Community based testing as proposed in the Global Fund grant needs strengthening. Therefore RDT use by Female Community Health Volunteer is being considered. Active case detection is another possibility for those areas moving toward pre-elimination. As mentioned, there is also need for studies of asymptomatic infection.

Lessons learned so far for best practices for efforts in identifying specific pre-elimination interventions include the value of getting consensus at national level through the Malaria Technical Working Group. There is also need to challenge WHO recommendations and engage dialogue to get creative. At present there is a risk of a Catch 22 situation wherein the GFATM asks for innovative interventions but at the same time tries to adhere strictly WHO to existing guidance.

The Nepalese malaria program is in constant dialogue with the GFATM Fund Portfolio Manager and team on the local context and technical challenges in order to get them involved in looking for innovative solutions.

Challenges arise in malaria diagnostics. While systematic microscopy is the gold standard, quality can be poor because of low stain/re-agent quality, constant staff turnover and donor reluctance to fund additional training. Also microscopy confirmation and slide quality control are time consuming, and often this process is not clear or well followed. PCR require specific equipment, training and qualifications. Takes time to be operational.

There are opportunities moving forward.  Progress could be made if there were more “elimination experts” to position to influencer to WHO to seek and propose new interventions for the pre-elimination stage. Nepal provides an ideal opportunity to test new ideas. It will also be necessary for the national malaria program staff to receive regular technical updates on program issues such as new drugs (Ivermectin?) and on-going pilots of MDA.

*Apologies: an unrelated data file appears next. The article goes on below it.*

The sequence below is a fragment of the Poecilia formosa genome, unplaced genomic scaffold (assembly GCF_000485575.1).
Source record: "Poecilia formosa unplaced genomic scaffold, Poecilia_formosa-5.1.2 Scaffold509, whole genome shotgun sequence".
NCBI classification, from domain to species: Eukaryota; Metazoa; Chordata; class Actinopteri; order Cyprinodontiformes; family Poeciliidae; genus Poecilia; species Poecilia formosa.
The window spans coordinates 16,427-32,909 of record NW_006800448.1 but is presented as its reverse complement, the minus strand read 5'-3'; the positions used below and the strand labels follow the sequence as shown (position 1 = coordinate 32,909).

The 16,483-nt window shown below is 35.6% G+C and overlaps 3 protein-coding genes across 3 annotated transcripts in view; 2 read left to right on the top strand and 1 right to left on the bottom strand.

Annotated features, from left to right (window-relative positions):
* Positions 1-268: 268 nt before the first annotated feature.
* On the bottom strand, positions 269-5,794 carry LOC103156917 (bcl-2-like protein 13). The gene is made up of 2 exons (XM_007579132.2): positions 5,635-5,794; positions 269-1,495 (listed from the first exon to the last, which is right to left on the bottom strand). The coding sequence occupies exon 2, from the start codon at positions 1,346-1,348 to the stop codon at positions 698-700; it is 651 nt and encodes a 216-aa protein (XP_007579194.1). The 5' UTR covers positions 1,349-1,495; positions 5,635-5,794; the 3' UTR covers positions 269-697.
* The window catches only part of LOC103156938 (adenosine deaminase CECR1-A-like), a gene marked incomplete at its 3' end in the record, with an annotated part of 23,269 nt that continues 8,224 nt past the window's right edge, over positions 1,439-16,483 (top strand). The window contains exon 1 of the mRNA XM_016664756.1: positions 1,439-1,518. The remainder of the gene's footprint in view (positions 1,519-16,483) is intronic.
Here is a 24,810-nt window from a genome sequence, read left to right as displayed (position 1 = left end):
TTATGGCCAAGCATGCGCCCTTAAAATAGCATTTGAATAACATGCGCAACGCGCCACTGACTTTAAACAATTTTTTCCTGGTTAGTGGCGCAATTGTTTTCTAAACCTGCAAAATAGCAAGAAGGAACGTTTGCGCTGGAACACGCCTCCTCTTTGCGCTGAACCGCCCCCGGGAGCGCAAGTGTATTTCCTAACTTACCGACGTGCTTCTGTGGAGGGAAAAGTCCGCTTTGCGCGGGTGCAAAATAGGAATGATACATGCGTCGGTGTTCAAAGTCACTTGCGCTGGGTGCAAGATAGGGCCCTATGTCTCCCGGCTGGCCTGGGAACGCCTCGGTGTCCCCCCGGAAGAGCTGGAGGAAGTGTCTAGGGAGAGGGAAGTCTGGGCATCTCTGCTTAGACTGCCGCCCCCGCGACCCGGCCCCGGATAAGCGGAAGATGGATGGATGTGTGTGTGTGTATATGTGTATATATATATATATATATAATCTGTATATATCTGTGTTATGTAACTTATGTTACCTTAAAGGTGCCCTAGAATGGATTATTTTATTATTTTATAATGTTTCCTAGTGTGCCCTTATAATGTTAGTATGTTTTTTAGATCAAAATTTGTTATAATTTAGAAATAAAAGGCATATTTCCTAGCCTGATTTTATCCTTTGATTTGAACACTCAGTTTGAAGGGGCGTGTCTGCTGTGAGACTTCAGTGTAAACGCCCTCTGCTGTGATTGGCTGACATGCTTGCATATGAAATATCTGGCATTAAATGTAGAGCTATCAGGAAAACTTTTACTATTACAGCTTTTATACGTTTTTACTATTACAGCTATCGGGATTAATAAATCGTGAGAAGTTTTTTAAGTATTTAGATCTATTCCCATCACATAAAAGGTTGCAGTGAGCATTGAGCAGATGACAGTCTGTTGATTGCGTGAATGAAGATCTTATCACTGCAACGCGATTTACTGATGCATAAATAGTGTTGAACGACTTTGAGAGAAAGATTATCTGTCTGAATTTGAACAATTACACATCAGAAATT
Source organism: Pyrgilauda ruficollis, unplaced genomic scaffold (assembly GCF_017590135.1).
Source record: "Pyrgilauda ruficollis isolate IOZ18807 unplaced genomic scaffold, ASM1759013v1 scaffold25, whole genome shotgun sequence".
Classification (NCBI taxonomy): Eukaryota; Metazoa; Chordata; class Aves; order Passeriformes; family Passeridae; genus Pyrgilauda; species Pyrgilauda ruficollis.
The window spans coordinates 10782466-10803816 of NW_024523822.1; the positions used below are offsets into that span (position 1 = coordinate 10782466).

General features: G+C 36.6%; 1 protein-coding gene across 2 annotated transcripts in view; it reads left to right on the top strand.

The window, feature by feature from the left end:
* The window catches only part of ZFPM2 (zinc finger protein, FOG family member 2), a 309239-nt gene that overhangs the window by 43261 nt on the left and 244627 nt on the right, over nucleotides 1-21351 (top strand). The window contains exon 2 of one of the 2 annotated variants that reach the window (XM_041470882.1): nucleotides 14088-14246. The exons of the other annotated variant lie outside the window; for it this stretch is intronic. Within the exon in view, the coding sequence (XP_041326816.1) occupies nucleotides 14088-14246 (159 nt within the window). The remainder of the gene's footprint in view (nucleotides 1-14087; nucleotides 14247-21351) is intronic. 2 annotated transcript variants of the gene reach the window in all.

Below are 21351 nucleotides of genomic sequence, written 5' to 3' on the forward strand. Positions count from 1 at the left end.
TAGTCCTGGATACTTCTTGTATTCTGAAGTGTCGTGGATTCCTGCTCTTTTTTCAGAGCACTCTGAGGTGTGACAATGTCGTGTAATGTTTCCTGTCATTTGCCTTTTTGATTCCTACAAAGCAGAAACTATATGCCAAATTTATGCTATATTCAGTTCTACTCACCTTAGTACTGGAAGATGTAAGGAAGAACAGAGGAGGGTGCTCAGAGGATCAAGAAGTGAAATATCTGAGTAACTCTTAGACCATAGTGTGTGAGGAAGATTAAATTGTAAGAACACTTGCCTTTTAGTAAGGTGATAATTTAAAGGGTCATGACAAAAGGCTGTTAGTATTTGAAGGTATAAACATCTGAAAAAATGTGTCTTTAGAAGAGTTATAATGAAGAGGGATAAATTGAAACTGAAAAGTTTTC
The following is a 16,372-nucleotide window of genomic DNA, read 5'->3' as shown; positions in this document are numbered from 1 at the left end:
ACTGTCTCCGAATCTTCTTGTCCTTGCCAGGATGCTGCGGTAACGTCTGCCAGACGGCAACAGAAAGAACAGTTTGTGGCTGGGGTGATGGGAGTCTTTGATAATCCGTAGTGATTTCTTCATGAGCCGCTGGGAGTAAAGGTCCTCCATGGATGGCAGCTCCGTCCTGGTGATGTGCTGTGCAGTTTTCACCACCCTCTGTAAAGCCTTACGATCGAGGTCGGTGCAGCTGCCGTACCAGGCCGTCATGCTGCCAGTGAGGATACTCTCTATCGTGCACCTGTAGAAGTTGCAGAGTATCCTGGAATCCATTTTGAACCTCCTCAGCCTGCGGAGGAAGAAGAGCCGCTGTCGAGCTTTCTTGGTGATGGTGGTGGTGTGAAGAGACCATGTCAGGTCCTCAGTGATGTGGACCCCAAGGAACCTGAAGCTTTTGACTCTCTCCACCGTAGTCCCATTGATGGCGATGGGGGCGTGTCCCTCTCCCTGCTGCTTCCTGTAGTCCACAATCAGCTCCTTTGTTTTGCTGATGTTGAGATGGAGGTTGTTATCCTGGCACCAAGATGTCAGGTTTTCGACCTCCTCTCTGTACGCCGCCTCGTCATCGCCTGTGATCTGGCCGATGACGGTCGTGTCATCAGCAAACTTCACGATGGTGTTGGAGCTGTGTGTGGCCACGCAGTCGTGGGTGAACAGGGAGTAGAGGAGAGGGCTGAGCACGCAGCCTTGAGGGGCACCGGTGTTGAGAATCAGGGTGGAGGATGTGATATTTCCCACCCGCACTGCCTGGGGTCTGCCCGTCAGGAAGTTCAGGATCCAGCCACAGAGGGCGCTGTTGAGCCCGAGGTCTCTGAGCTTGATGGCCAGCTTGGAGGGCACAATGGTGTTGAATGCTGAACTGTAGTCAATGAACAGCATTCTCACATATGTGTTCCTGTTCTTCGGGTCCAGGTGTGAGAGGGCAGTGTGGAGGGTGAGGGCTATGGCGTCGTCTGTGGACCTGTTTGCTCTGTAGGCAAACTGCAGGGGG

Identifying a More Accurate Test for Schistosomiasis in The Gambia

During the recently concluded 65th Annual Meeting of the American Society of Tropical Meicine and Hygiene colleagues from The Gambian Ministry of Health and Social Welfare, the World Health Organization and the NTD Support Center presented a poster entitled, “Field Performance of a Circulating Cathodic Antigen Rapid Test at Point-Of-Care for Mapping Schistosomiasis-Endemic Districts in Gambia.” The authors included Bakary Sanneh, Kristen Renneker, Joof  Ebrima, Sanyang M. Abdoulie, Camara Yaya, Sambou M. Sana, Sey Alhagie Papa, Jagne Sherifo, Baldeh Ignacious, Louis-Albert Tchuem Tchuente, Patrick J Lammie, and Kisito Ogoussan. Their abstract appears below.

figureBackground: The traditional parasitological Kato Katz smears and urine filtration methods recommended by the World Health Organization (WHO) to implement mapping of schistosomiasis have been found to be less sensitive in the detection of light-intensity schistosomiasis infections. Field surveys in Sub-Sahara Africa have shown that the Circulating Cathodic Antigen (CCA) point-of-care (POC) test is more accurate for detecting Schistosoma mansonia than the microscopic Kato Katz technique.

Aim: To establish the field sensitivity and specificity of POC CCA as mapping tool to provide the endemicity of schistosomiasis in The Gambia.

Methods: A cross-section study …

  • Ten school per region in 4 regions with historical known risk
  • Fifty children aged 7 to 14 years: 25 boys and 25 girls (WHO Mapping sampling guide)
  • Stool, urine and finger pricks samples were examined for Schistosomiasis
  • Parasitological tests: 2 Kato-katz slides to read from each stool sample, and urine filtration technique, urine dip-stick and Circulating Cathodic Antigen (CCA) techniques,

table-1Discussion: The CCA prevalence in this study was 23.34% (95% CI, 21.51-25.26%) two times higher than the prevalence based on  egg-detection for S. haematobium and S.mansoni (10.13,95% CI 8.87-11.55; and 0.26%, (95% CI, 0.09-0.62, respectively).  Although The Gambia is thought to be endemic for only S. haematobium, yet 5 subjects were found to harbor S. mansoni. Three of the 5 individuals from the high endemic schistosomiasis regions were co-infected with S. haematobium and S. mansoni.

table-2The sensitivity of the POC-CCA proved to be relatively high (60.0%), using double Kato-Katz as a reference for S. mansoni detection, although few infections were found, 5 out 1954  tested. The specificity of the POC CCA was 76.8%, respectively.  Using urine filtration as reference standard for the detection of S. haematobium, the sensitivity of POC-CCA was 47.9% and the specificity was 79.4%.